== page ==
Thursday, February 18, 2016

Author Of The Month - Kim Fielding - Week Three

Welcome to our third week of celebrations for the immensely talented 

In today's post, we'll talk about Venetian Masks, The Pillar, and Speechless, plus a personal story Kim has chosen to share, and another chance to win all the way down at the end.

First up, Venetian Masks


Jeff Dawkins’s last partner left him with a mortgage he can’t afford and nonrefundable tickets for a month’s vacation in Europe. Despite a reluctance to travel, Jeff decides to go on the trip anyway. After all, he’s already paid for it. He packs a Kindle loaded with gay romance novels and arrives in Venice full of trepidation. There he meets the handsome and charming expat Cleve Prieto, who offers to serve as his tour guide. Jeff has serious misgivings—he wasn’t born yesterday, and something about Cleve doesn’t sit right—but anything is better than wandering the canals alone. With Cleve’s help, Jeff falls in love with Venice and begins to reconcile with his past. For the first time, Jeff finds himself developing strong feelings for someone else. But he can’t be sure who that person is because Cleve’s background remains a mystery embroidered with lies.

Then a dark figure from Cleve’s past appears, and Jeff must choose whether to let Cleve flee alone or to join him on a desperate run through central Europe. Maybe Jeff will finally be able to see behind Cleve’s masks—if he survives the journey.


His pizza took up an entire large plate. It had a thin, crispy crust and less gooey cheese than he was used to. But the tomato sauce tasted fresh and not too sweet, and the spices were just right. He decided he approved of Italian pizza, and he ended up eating the entire pie. Then, because the waitress didn’t seem in any hurry to kick him out, he ordered an espresso and leaned back in his chair and just observed.
He hadn’t really noticed while he was walking, but now he saw that the majority of people around him were also tourists. They spoke in a cacophony of languages—English, German, Spanish, Japanese, Russian, French, as well as others he didn’t recognize—and for a while he amused himself by trying to guess what country people were from. He watched them snap pictures and pore over maps and guidebooks, and for the first time, he felt slightly caught up in the adventure of his journey. He was sitting at a sidewalk café in fucking Venice, for Christ’s sake! How many people around the world dreamed of doing just that, would give their eyeteeth to be where he was right now?
And, he reminded himself slightly smugly, he wasn’t in Sacramento. He wasn’t tossing and turning in his lonely bed, waiting for the alarm to buzz all too early so he could put on his khakis and button-down shirt and spend the day amongst cubicles, with the smell of toner cartridges and bad coffee permeating the air.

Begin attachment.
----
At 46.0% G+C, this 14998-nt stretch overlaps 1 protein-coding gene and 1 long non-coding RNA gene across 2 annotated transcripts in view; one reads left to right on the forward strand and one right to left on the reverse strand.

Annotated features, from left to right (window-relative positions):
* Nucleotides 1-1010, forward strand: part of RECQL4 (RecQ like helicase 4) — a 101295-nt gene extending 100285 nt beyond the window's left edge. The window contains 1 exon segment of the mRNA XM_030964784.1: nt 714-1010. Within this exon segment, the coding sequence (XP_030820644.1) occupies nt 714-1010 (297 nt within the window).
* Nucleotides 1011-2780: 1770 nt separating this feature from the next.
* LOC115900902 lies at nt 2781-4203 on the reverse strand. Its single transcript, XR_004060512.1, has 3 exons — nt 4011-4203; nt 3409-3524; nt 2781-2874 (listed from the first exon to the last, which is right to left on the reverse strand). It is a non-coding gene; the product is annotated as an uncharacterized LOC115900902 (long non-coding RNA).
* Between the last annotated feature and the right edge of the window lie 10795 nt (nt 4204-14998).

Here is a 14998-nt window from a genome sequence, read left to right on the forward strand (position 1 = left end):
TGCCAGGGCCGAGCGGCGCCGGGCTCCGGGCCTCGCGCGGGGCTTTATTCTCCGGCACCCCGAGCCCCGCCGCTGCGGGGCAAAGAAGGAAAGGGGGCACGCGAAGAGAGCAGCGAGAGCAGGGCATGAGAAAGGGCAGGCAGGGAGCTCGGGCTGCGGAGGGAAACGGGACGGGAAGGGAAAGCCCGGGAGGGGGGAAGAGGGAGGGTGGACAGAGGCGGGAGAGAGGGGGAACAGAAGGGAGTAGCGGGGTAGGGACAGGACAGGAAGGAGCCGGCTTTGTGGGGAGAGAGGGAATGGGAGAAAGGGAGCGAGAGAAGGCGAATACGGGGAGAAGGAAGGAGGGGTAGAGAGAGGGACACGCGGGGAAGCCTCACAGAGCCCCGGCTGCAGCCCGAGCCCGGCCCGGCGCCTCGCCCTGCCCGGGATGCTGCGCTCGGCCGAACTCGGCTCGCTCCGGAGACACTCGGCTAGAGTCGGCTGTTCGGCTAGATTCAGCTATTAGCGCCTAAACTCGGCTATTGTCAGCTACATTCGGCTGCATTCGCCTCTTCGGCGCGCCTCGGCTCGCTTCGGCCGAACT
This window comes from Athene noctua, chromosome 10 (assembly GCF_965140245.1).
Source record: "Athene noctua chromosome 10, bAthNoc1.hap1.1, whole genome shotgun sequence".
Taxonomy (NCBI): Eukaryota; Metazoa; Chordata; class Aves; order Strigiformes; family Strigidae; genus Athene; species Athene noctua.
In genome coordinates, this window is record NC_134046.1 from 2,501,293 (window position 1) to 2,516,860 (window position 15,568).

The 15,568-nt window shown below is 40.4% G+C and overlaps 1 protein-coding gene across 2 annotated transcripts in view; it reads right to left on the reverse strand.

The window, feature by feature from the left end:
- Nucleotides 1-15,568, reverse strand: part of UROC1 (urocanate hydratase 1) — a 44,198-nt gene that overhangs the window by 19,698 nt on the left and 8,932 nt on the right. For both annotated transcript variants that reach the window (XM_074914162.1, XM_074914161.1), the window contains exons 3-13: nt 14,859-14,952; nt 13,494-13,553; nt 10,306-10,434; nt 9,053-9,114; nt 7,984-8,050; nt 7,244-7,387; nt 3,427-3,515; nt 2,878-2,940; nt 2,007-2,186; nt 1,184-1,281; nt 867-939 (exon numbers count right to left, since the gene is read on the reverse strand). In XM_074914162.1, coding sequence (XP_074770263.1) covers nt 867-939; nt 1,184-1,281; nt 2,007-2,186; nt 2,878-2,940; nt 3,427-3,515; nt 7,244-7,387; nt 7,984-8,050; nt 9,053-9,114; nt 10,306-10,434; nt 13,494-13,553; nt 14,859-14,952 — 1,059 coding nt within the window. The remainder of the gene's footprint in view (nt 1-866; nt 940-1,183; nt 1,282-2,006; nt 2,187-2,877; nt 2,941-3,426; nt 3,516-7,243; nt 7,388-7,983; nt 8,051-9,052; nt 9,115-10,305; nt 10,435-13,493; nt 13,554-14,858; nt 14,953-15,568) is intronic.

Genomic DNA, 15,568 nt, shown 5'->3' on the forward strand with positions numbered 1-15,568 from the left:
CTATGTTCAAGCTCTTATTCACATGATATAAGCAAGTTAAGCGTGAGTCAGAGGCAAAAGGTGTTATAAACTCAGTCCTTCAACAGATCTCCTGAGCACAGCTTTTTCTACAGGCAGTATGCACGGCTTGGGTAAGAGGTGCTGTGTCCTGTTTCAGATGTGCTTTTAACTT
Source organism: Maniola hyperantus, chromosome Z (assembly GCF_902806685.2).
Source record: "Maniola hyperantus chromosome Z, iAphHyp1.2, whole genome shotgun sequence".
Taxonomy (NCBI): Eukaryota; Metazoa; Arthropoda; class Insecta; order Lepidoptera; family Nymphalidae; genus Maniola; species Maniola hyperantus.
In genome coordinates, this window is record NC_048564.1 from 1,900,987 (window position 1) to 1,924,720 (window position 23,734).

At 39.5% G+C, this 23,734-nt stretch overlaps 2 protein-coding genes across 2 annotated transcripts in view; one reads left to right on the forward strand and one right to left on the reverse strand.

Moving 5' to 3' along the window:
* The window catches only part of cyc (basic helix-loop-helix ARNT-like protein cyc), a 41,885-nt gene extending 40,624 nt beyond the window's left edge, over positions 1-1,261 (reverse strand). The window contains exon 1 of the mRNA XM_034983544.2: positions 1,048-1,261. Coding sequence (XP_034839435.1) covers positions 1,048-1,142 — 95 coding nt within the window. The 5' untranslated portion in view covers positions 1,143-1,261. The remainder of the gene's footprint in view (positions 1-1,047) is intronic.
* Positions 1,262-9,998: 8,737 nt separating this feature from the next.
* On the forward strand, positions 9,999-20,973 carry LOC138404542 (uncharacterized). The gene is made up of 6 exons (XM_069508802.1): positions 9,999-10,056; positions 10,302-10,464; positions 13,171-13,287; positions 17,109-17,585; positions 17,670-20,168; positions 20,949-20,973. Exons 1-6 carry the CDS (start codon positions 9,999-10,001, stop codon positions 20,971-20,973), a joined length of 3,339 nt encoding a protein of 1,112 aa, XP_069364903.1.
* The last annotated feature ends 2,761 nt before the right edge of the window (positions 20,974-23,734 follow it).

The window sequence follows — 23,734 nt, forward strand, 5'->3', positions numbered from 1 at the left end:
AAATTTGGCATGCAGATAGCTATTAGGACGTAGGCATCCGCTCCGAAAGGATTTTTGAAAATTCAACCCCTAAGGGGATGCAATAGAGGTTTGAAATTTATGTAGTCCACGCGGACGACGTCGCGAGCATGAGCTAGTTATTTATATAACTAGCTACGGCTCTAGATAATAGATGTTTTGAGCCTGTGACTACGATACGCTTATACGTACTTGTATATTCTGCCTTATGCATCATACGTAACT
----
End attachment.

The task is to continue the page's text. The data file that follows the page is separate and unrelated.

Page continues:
He was, in fact, comfortable. And he had quite a view, not only of the tourists and the canal and the picturesque bridge, all of which were very pleasant, but also of the really hot guy who was seated a few tables over. He looked to be a couple years younger than Jeff. His hair was a little shaggy, but sleek and with a bit of a wave to it, and some color that was a little too red to be dark brown. Auburn, maybe. His jacket was draped over the back of his chair so that he sat there in a tight, silky-looking shirt with the sleeves rolled up to his elbows. His forearms were fascinating: sinewy and strong-looking and covered in intricate sleeve tattoos. Jeff realized abruptly that he might have sort of an arm kink.
But the rest of the man was interesting as well. His face was squarish, with a strong chin and generous lips, and his eyes appeared to be a deep brown beneath expressive brows. He was seated a little too far away for Jeff to make out what the guy was saying, or even in which language, but the man was obviously deep in a serious conversation with his dining partner. Jeff could see only the back of that man, and all he could make out was graying hair and stiffly set shoulders.
Then the younger man looked slightly to the side and caught Jeff staring. Jeff blushed and looked away, but not quickly enough to miss the way those lips quirked into a half smile.

Jeff abruptly stood and—having already paid—left the café. But he couldn’t resist a glance over his shoulder, and when he looked back, he discovered that the tattooed guy was watching him leave.

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Secondly, we have The Pillar


During his youth, orphaned thief Faris was flogged at the pillar in the town square and left to die. But a kind old man saved him, gave him a home, and taught him a profession. Now Faris is the herbalist for the town of Zidar, taking care of the injured and ill. He remains lonely, haunted by his past, and insecure about how his community views him. One night, despite his reluctance, he saves a dying slave from the pillar.